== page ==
Beige Book Report: Dallas
October 16, 2019
Summary of Economic Activity
Moderate expansion continued in the Eleventh District economy. Growth continued in manufacturing and nonfinancial services and resumed in retail after flat sales in the previous period. Home sales increased and loan demand accelerated. Energy activity declined and agricultural conditions deteriorated due to hot and dry weather. Employment growth was solid while wage pressures continued. Selling prices were largely flat, as firms' ability to pass through cost increases remained limited. Outlooks improved in manufacturing and nonfinancial services, were unchanged in retail and financial services, and softened in energy. Uncertainty generally remained elevated, driven by trade tensions, the political climate, recession concerns, and weaker global growth.
Employment and Wages
Employment continued to expand at a solid pace. Hiring picked up in manufacturing, while headcounts fell in the oil and gas sector. A staffing services firm noted that direct hires have been increasing while demand for contract workers has abated. A majority of firms trying to hire reported they were having difficulty finding qualified workers. Labor shortages continued to span most industries, skill levels, and regions. Contacts in retail, leisure and hospitality, and professional and business services cited difficultly hiring and retaining workers as a leading issue. A manufacturing contact expressed plans to invest more in capital equipment to reduce their dependence on labor in expanding their business.
Wage pressures continued but retreated slightly to more average levels.
Input prices continued to rise at a moderate pace, with an uptick seen in prices paid for raw materials among manufacturers. Several contacts pointed to tariffs and trade policy as a driver of higher costs. Firms' ability to pass higher costs on to customers was somewhat mixed, but reports of difficulty were more common than reports of ease. Selling prices were largely flat in the manufacturing and services sectors while prices received for oil and gas support services declined. Several contacts reported squeezed profit margins.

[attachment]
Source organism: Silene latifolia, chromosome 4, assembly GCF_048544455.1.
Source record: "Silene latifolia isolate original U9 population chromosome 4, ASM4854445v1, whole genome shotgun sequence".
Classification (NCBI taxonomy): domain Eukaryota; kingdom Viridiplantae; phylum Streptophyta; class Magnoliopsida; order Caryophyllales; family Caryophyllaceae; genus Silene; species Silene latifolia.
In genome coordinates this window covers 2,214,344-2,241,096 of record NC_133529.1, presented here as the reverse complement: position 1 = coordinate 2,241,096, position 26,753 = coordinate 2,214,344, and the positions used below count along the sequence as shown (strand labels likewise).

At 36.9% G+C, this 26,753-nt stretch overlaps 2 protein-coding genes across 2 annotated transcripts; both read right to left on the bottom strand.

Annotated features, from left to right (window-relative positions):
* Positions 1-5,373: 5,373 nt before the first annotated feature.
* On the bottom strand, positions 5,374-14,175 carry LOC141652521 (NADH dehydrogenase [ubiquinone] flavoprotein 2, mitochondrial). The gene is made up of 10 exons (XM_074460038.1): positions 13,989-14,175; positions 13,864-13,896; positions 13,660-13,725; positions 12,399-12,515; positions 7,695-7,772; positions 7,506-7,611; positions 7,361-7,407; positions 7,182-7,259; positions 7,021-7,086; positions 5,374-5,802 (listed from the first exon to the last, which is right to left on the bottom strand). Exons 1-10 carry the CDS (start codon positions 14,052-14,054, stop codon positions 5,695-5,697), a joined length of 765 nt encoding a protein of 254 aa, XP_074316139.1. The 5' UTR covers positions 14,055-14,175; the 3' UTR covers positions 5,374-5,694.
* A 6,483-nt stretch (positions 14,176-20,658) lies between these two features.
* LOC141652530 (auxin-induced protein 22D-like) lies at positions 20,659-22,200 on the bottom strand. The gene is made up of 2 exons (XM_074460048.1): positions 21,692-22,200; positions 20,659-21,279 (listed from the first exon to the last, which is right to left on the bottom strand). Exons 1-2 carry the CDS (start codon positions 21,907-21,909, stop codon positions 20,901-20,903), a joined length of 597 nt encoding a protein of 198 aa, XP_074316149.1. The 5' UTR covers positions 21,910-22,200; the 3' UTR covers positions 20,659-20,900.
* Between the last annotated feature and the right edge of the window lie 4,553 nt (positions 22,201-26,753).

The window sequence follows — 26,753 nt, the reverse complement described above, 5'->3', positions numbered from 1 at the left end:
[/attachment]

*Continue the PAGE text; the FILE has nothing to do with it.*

Expansion in the manufacturing sector continued at a moderate pace. Growth in September was slightly slower than what was seen in August, but still stronger than the first half of the year. The modest deceleration in September output growth was fairly broad based, led by machinery and fabricated metals manufacturing. Refiners and chemical producers indicated softening global demand growth was putting downward pressure on production this year. Some recent strength was seen in transportation equipment manufacturing.
Outlooks among manufacturers remained positive, although several contacts pointed to increased uncertainty stemming from tariffs and trade tensions, the political climate, and the global economy.
Retail sales strengthened slightly over the reporting period, although some weakness was seen in autos and in sales at stores located near the Mexico border. Contacts in Austin noted very healthy retail activity, with national chains and local retailers eager to expand in the region but rather limited by lack of available retail space. One contact noted a negative impact from Tropical Storm Imelda. Outlooks were largely unchanged, an improvement from the deterioration noted so far this year.
Nonfinancial services activity expanded moderately over the reporting period. Growth in professional and technical services continued to lead the expansion, while administrative and support services also picked up pace. Staffing services contacts reported high demand in all markets, with particular strength in IT, accounting, banking, and healthcare. Activity in the transportation and warehousing sector remained mixed, with strong airline passenger demand and rising sea cargo volumes but some weakness in air and rail cargo volumes. Both rail and sea cargo contacts reported declines in trade with China, in some cases offset by stronger trade with Southeast Asia.